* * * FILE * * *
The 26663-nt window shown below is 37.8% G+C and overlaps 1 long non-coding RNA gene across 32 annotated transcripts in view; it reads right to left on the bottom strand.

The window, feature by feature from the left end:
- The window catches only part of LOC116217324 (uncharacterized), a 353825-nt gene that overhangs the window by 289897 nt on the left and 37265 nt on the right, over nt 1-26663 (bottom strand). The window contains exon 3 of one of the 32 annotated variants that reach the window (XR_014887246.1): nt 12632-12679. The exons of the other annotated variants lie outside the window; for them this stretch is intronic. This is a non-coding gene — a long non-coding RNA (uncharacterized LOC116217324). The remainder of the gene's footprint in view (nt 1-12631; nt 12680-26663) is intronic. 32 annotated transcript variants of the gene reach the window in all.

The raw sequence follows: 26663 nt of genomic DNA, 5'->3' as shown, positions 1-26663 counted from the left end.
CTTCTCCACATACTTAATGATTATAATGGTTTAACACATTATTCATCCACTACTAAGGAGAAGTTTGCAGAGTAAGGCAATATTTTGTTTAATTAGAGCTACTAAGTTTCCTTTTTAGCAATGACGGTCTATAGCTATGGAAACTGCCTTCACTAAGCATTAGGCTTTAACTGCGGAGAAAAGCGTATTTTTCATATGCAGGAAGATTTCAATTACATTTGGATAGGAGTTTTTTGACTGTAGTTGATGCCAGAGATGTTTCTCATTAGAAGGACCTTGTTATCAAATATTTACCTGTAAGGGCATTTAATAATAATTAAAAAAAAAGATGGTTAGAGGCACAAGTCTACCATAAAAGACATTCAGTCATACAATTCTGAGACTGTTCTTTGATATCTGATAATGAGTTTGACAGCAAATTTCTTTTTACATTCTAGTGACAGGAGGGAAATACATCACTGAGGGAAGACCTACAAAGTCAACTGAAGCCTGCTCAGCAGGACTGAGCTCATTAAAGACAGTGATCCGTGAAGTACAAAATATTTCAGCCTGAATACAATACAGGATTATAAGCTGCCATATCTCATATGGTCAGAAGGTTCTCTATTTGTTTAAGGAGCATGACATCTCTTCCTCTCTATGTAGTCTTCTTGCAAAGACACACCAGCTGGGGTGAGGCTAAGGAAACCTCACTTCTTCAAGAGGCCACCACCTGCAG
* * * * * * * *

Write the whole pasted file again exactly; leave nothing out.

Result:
The 26663-nt window shown below is 37.8% G+C and overlaps 1 long non-coding RNA gene across 32 annotated transcripts in view; it reads right to left on the bottom strand.

The window, feature by feature from the left end:
- The window catches only part of LOC116217324 (uncharacterized), a 353825-nt gene that overhangs the window by 289897 nt on the left and 37265 nt on the right, over nt 1-26663 (bottom strand). The window contains exon 3 of one of the 32 annotated variants that reach the window (XR_014887246.1): nt 12632-12679. The exons of the other annotated variants lie outside the window; for them this stretch is intronic. This is a non-coding gene — a long non-coding RNA (uncharacterized LOC116217324). The remainder of the gene's footprint in view (nt 1-12631; nt 12680-26663) is intronic. 32 annotated transcript variants of the gene reach the window in all.

The raw sequence follows: 26663 nt of genomic DNA, 5'->3' as shown, positions 1-26663 counted from the left end.
CTTCTCCACATACTTAATGATTATAATGGTTTAACACATTATTCATCCACTACTAAGGAGAAGTTTGCAGAGTAAGGCAATATTTTGTTTAATTAGAGCTACTAAGTTTCCTTTTTAGCAATGACGGTCTATAGCTATGGAAACTGCCTTCACTAAGCATTAGGCTTTAACTGCGGAGAAAAGCGTATTTTTCATATGCAGGAAGATTTCAATTACATTTGGATAGGAGTTTTTTGACTGTAGTTGATGCCAGAGATGTTTCTCATTAGAAGGACCTTGTTATCAAATATTTACCTGTAAGGGCATTTAATAATAATTAAAAAAAAAGATGGTTAGAGGCACAAGTCTACCATAAAAGACATTCAGTCATACAATTCTGAGACTGTTCTTTGATATCTGATAATGAGTTTGACAGCAAATTTCTTTTTACATTCTAGTGACAGGAGGGAAATACATCACTGAGGGAAGACCTACAAAGTCAACTGAAGCCTGCTCAGCAGGACTGAGCTCATTAAAGACAGTGATCCGTGAAGTACAAAATATTTCAGCCTGAATACAATACAGGATTATAAGCTGCCATATCTCATATGGTCAGAAGGTTCTCTATTTGTTTAAGGAGCATGACATCTCTTCCTCTCTATGTAGTCTTCTTGCAAAGACACACCAGCTGGGGTGAGGCTAAGGAAACCTCACTTCTTCAAGAGGCCACCACCTGCAG